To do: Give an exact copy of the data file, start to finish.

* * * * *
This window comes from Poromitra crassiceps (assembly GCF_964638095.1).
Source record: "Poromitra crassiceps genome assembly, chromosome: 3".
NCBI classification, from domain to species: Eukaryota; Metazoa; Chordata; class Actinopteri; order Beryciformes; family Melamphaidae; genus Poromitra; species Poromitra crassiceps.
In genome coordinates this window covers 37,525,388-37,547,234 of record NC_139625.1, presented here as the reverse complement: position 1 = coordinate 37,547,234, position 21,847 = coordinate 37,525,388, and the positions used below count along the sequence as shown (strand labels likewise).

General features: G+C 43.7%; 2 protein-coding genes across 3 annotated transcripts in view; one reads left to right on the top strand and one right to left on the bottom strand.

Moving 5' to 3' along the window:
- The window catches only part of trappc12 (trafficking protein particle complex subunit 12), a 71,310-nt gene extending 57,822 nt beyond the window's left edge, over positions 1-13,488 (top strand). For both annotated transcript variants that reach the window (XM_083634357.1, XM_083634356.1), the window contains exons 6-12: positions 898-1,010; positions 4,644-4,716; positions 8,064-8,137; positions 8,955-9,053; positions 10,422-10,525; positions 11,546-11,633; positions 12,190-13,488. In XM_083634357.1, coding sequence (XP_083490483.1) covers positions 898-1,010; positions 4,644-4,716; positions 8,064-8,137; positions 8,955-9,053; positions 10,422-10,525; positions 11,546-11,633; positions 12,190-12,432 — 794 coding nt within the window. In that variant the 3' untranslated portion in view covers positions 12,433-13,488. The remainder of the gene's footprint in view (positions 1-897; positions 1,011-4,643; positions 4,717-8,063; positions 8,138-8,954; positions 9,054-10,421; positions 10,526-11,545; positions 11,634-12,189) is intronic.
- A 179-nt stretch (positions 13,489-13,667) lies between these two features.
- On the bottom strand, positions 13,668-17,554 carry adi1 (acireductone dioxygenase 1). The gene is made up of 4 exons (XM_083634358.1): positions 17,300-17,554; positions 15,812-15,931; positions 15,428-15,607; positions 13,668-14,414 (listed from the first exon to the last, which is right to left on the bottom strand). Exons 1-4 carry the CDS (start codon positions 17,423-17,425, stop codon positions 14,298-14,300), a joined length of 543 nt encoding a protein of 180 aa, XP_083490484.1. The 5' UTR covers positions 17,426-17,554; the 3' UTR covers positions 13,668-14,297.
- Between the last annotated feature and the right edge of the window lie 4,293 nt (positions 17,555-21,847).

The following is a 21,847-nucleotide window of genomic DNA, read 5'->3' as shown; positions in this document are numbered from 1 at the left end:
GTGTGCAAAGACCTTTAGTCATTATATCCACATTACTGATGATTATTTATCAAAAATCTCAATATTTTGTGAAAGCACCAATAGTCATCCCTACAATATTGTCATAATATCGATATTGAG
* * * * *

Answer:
This window comes from Poromitra crassiceps (assembly GCF_964638095.1).
Source record: "Poromitra crassiceps genome assembly, chromosome: 3".
NCBI classification, from domain to species: Eukaryota; Metazoa; Chordata; class Actinopteri; order Beryciformes; family Melamphaidae; genus Poromitra; species Poromitra crassiceps.
In genome coordinates this window covers 37,525,388-37,547,234 of record NC_139625.1, presented here as the reverse complement: position 1 = coordinate 37,547,234, position 21,847 = coordinate 37,525,388, and the positions used below count along the sequence as shown (strand labels likewise).

General features: G+C 43.7%; 2 protein-coding genes across 3 annotated transcripts in view; one reads left to right on the top strand and one right to left on the bottom strand.

Moving 5' to 3' along the window:
- The window catches only part of trappc12 (trafficking protein particle complex subunit 12), a 71,310-nt gene extending 57,822 nt beyond the window's left edge, over positions 1-13,488 (top strand). For both annotated transcript variants that reach the window (XM_083634357.1, XM_083634356.1), the window contains exons 6-12: positions 898-1,010; positions 4,644-4,716; positions 8,064-8,137; positions 8,955-9,053; positions 10,422-10,525; positions 11,546-11,633; positions 12,190-13,488. In XM_083634357.1, coding sequence (XP_083490483.1) covers positions 898-1,010; positions 4,644-4,716; positions 8,064-8,137; positions 8,955-9,053; positions 10,422-10,525; positions 11,546-11,633; positions 12,190-12,432 — 794 coding nt within the window. In that variant the 3' untranslated portion in view covers positions 12,433-13,488. The remainder of the gene's footprint in view (positions 1-897; positions 1,011-4,643; positions 4,717-8,063; positions 8,138-8,954; positions 9,054-10,421; positions 10,526-11,545; positions 11,634-12,189) is intronic.
- A 179-nt stretch (positions 13,489-13,667) lies between these two features.
- On the bottom strand, positions 13,668-17,554 carry adi1 (acireductone dioxygenase 1). The gene is made up of 4 exons (XM_083634358.1): positions 17,300-17,554; positions 15,812-15,931; positions 15,428-15,607; positions 13,668-14,414 (listed from the first exon to the last, which is right to left on the bottom strand). Exons 1-4 carry the CDS (start codon positions 17,423-17,425, stop codon positions 14,298-14,300), a joined length of 543 nt encoding a protein of 180 aa, XP_083490484.1. The 5' UTR covers positions 17,426-17,554; the 3' UTR covers positions 13,668-14,297.
- Between the last annotated feature and the right edge of the window lie 4,293 nt (positions 17,555-21,847).

The following is a 21,847-nucleotide window of genomic DNA, read 5'->3' as shown; positions in this document are numbered from 1 at the left end:
GTGTGCAAAGACCTTTAGTCATTATATCCACATTACTGATGATTATTTATCAAAAATCTCAATATTTTGTGAAAGCACCAATAGTCATCCCTACAATATTGTCATAATATCGATATTGAG